The announcement met with great disappointment among many member states as it questioned the Commission’s future. The Philippines was
particularly vocal believing that progress had previously been made in
bleak times. It was “true that totalitarian states would probably find
it impossible to ratify instruments which set out to protect fundamental human rights, since their whole system was based on a denial of
these rights,” but the Philippines delegate continued “the adoption of the
covenants would serve as a beacon to the oppressed peoples of totalitarian states.”70 Rene Cassin noted that U.S. pessimism was disquieting as it ´
was not without its supporters but he urged that an effort to push ahead
with the Covenants should be made as the “political circumstances, which
were unfavourable at the moment, might change.”71 The drafting process
continued but was effectively blocked from making real progress given the
political and ideological conditions under which it was being developed.
The Covenants would have a long and arduous journey before them after
their transfer in 1954 from the Commission to the General Assembly.
The hopes of the mid-1940s appeared a distant memory.
Stalemate and new explorations, 1955–1960
By the mid-1950s the human rights project appeared stymied. The UN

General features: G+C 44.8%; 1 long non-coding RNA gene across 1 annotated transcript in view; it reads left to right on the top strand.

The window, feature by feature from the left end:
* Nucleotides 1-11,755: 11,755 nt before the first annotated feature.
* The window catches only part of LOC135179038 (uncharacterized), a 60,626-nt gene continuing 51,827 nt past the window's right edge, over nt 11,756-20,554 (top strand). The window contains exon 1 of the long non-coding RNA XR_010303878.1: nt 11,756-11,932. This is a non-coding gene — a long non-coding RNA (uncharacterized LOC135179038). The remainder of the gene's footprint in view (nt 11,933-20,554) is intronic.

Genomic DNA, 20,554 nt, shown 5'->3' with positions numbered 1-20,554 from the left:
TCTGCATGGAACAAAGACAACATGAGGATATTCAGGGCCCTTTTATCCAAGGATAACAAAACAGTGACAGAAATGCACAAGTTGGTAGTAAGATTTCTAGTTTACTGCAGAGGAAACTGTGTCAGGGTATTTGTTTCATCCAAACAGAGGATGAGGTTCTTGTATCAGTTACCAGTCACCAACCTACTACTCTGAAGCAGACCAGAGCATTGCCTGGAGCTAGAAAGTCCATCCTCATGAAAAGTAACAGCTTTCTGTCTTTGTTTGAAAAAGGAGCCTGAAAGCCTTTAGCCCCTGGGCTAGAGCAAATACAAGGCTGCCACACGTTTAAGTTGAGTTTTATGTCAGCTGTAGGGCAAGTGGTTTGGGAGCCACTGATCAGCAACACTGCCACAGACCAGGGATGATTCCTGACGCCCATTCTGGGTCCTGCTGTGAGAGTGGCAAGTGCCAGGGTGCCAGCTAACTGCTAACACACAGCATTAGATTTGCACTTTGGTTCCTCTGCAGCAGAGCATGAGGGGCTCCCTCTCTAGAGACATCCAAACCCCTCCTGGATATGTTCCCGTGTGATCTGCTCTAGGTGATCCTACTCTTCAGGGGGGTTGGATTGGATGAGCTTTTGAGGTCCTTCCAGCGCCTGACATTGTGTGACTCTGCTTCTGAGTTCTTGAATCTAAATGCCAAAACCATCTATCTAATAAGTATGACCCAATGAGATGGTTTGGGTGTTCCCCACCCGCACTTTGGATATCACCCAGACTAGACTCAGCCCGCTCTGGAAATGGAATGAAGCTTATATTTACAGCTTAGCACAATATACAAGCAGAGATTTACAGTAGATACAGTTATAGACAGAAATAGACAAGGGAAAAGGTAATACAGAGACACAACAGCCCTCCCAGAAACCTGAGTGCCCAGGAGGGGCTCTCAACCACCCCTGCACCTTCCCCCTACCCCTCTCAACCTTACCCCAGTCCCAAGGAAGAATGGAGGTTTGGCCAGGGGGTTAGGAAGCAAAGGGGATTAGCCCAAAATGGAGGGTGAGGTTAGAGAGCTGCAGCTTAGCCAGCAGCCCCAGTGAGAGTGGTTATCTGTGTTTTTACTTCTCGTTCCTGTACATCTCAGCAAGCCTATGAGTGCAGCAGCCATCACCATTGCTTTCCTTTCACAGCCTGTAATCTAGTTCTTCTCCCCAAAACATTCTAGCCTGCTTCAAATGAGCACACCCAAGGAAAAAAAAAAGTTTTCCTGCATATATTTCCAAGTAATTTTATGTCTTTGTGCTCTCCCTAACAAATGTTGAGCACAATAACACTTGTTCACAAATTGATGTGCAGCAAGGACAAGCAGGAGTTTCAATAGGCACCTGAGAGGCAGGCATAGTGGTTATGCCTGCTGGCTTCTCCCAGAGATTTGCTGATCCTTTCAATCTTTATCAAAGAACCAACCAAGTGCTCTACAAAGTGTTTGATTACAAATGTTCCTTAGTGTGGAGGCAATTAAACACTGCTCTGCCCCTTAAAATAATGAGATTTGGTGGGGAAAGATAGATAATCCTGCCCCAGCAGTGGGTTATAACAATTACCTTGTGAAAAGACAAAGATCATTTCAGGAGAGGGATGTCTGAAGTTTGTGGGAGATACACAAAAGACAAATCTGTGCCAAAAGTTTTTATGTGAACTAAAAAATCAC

Secretary-General Dag Hammarskjold allegedly gave the Director of the
UN Human Rights Division, John Humphrey, the following instruction
on how to manage the UN human rights work: “There is a flying speed
below which an airplane will not remain in the air. I want you to keep
the program at that speed and no greater.”72 This appears to have been
the level of ambition for human rights at the United Nations in 1955. It
70 Mr. Ingles (the Philippines), Commission on Human Rights, 9th session, 340th meeting,
April 8, 1953. 71 Mr. Cassin (France), Commission on Human Rights, 9th session, 341st meeting, April
9, 1953. 72 John P. Humphrey (1984), Human Rights & the United Nations: A Great Adventure.
New York, p. 205; See also Jeff King and A. J. Hobbins (2003), “Hammarskjold and ¨
Human Rights: the Deflation of the UN Human Rights Programme 1953–1961,” Journal